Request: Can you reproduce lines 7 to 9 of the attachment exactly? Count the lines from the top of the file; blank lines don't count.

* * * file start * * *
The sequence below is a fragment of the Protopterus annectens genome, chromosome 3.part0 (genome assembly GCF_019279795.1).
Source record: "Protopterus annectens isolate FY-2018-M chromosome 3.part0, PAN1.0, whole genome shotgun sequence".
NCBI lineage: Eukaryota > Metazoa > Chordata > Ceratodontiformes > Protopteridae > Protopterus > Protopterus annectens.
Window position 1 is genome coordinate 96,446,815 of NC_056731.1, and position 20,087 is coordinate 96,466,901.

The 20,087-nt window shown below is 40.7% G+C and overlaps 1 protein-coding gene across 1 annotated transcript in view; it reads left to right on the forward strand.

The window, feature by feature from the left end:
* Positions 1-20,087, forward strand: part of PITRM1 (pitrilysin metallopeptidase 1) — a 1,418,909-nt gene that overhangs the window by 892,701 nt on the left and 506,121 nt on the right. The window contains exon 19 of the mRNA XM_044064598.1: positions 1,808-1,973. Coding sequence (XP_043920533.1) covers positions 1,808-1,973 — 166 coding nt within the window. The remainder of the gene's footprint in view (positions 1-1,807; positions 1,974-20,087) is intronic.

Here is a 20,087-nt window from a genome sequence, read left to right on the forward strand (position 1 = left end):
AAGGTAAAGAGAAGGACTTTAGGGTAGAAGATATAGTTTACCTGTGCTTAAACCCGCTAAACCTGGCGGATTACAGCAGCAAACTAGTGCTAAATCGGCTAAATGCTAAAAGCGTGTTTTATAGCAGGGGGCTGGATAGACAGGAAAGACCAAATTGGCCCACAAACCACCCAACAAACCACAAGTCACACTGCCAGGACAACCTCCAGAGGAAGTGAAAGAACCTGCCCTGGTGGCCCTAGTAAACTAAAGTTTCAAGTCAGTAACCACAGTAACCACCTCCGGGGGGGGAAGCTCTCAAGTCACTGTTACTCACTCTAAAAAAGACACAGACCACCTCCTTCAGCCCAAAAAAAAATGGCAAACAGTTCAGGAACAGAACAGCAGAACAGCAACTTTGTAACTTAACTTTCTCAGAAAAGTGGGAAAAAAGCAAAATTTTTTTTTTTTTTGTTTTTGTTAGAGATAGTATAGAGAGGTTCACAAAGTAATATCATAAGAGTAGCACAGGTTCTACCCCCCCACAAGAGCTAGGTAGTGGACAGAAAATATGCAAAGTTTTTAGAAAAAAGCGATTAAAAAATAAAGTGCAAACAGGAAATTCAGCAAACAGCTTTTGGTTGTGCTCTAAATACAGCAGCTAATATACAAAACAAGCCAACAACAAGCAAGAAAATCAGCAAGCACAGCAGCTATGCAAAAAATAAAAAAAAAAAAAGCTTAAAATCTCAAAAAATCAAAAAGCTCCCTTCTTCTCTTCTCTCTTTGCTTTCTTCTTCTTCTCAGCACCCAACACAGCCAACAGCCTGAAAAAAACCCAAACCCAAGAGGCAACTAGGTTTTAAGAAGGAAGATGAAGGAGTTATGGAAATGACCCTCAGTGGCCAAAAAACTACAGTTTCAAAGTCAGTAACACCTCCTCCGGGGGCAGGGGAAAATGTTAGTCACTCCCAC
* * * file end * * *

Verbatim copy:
* Positions 1-20,087, forward strand: part of PITRM1 (pitrilysin metallopeptidase 1) — a 1,418,909-nt gene that overhangs the window by 892,701 nt on the left and 506,121 nt on the right. The window contains exon 19 of the mRNA XM_044064598.1: positions 1,808-1,973. Coding sequence (XP_043920533.1) covers positions 1,808-1,973 — 166 coding nt within the window. The remainder of the gene's footprint in view (positions 1-1,807; positions 1,974-20,087) is intronic.

Here is a 20,087-nt window from a genome sequence, read left to right on the forward strand (position 1 = left end):
AAGGTAAAGAGAAGGACTTTAGGGTAGAAGATATAGTTTACCTGTGCTTAAACCCGCTAAACCTGGCGGATTACAGCAGCAAACTAGTGCTAAATCGGCTAAATGCTAAAAGCGTGTTTTATAGCAGGGGGCTGGATAGACAGGAAAGACCAAATTGGCCCACAAACCACCCAACAAACCACAAGTCACACTGCCAGGACAACCTCCAGAGGAAGTGAAAGAACCTGCCCTGGTGGCCCTAGTAAACTAAAGTTTCAAGTCAGTAACCACAGTAACCACCTCCGGGGGGGGAAGCTCTCAAGTCACTGTTACTCACTCTAAAAAAGACACAGACCACCTCCTTCAGCCCAAAAAAAAATGGCAAACAGTTCAGGAACAGAACAGCAGAACAGCAACTTTGTAACTTAACTTTCTCAGAAAAGTGGGAAAAAAGCAAAATTTTTTTTTTTTTTGTTTTTGTTAGAGATAGTATAGAGAGGTTCACAAAGTAATATCATAAGAGTAGCACAGGTTCTACCCCCCCACAAGAGCTAGGTAGTGGACAGAAAATATGCAAAGTTTTTAGAAAAAAGCGATTAAAAAATAAAGTGCAAACAGGAAATTCAGCAAACAGCTTTTGGTTGTGCTCTAAATACAGCAGCTAATATACAAAACAAGCCAACAACAAGCAAGAAAATCAGCAAGCACAGCAGCTATGCAAAAAATAAAAAAAAAAAAAGCTTAAAATCTCAAAAAATCAAAAAGCTCCCTTCTTCTCTTCTCTCTTTGCTTTCTTCTTCTTCTCAGCACCCAACACAGCCAACAGCCTGAAAAAAACCCAAACCCAAGAGGCAACTAGGTTTTAAGAAGGAAGATGAAGGAGTTATGGAAATGACCCTCAGTGGCCAAAAAACTACAGTTTCAAAGTCAGTAACACCTCCTCCGGGGGCAGGGGAAAATGTTAGTCACTCCCAC